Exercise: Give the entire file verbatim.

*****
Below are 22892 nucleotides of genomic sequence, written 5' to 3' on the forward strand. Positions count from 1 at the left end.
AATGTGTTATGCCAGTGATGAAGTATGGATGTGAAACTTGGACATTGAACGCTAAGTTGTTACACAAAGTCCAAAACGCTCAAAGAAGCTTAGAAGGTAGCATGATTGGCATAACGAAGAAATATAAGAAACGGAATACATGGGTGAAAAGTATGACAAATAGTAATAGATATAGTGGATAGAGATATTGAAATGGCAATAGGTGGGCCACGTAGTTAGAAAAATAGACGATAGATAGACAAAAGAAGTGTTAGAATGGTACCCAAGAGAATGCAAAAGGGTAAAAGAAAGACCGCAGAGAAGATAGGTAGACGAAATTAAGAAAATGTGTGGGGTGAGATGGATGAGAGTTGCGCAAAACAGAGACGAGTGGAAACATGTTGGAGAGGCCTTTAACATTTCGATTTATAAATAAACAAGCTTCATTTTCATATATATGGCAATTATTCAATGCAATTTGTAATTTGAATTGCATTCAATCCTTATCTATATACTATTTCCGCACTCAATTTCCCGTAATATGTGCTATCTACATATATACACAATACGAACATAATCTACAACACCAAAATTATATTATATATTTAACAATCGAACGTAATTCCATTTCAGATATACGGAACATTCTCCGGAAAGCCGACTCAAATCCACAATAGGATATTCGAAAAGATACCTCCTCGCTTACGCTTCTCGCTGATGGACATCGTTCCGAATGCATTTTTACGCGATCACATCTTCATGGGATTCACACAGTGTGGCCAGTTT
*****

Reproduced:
Below are 22892 nucleotides of genomic sequence, written 5' to 3' on the forward strand. Positions count from 1 at the left end.
AATGTGTTATGCCAGTGATGAAGTATGGATGTGAAACTTGGACATTGAACGCTAAGTTGTTACACAAAGTCCAAAACGCTCAAAGAAGCTTAGAAGGTAGCATGATTGGCATAACGAAGAAATATAAGAAACGGAATACATGGGTGAAAAGTATGACAAATAGTAATAGATATAGTGGATAGAGATATTGAAATGGCAATAGGTGGGCCACGTAGTTAGAAAAATAGACGATAGATAGACAAAAGAAGTGTTAGAATGGTACCCAAGAGAATGCAAAAGGGTAAAAGAAAGACCGCAGAGAAGATAGGTAGACGAAATTAAGAAAATGTGTGGGGTGAGATGGATGAGAGTTGCGCAAAACAGAGACGAGTGGAAACATGTTGGAGAGGCCTTTAACATTTCGATTTATAAATAAACAAGCTTCATTTTCATATATATGGCAATTATTCAATGCAATTTGTAATTTGAATTGCATTCAATCCTTATCTATATACTATTTCCGCACTCAATTTCCCGTAATATGTGCTATCTACATATATACACAATACGAACATAATCTACAACACCAAAATTATATTATATATTTAACAATCGAACGTAATTCCATTTCAGATATACGGAACATTCTCCGGAAAGCCGACTCAAATCCACAATAGGATATTCGAAAAGATACCTCCTCGCTTACGCTTCTCGCTGATGGACATCGTTCCGAATGCATTTTTACGCGATCACATCTTCATGGGATTCACACAGTGTGGCCAGTTT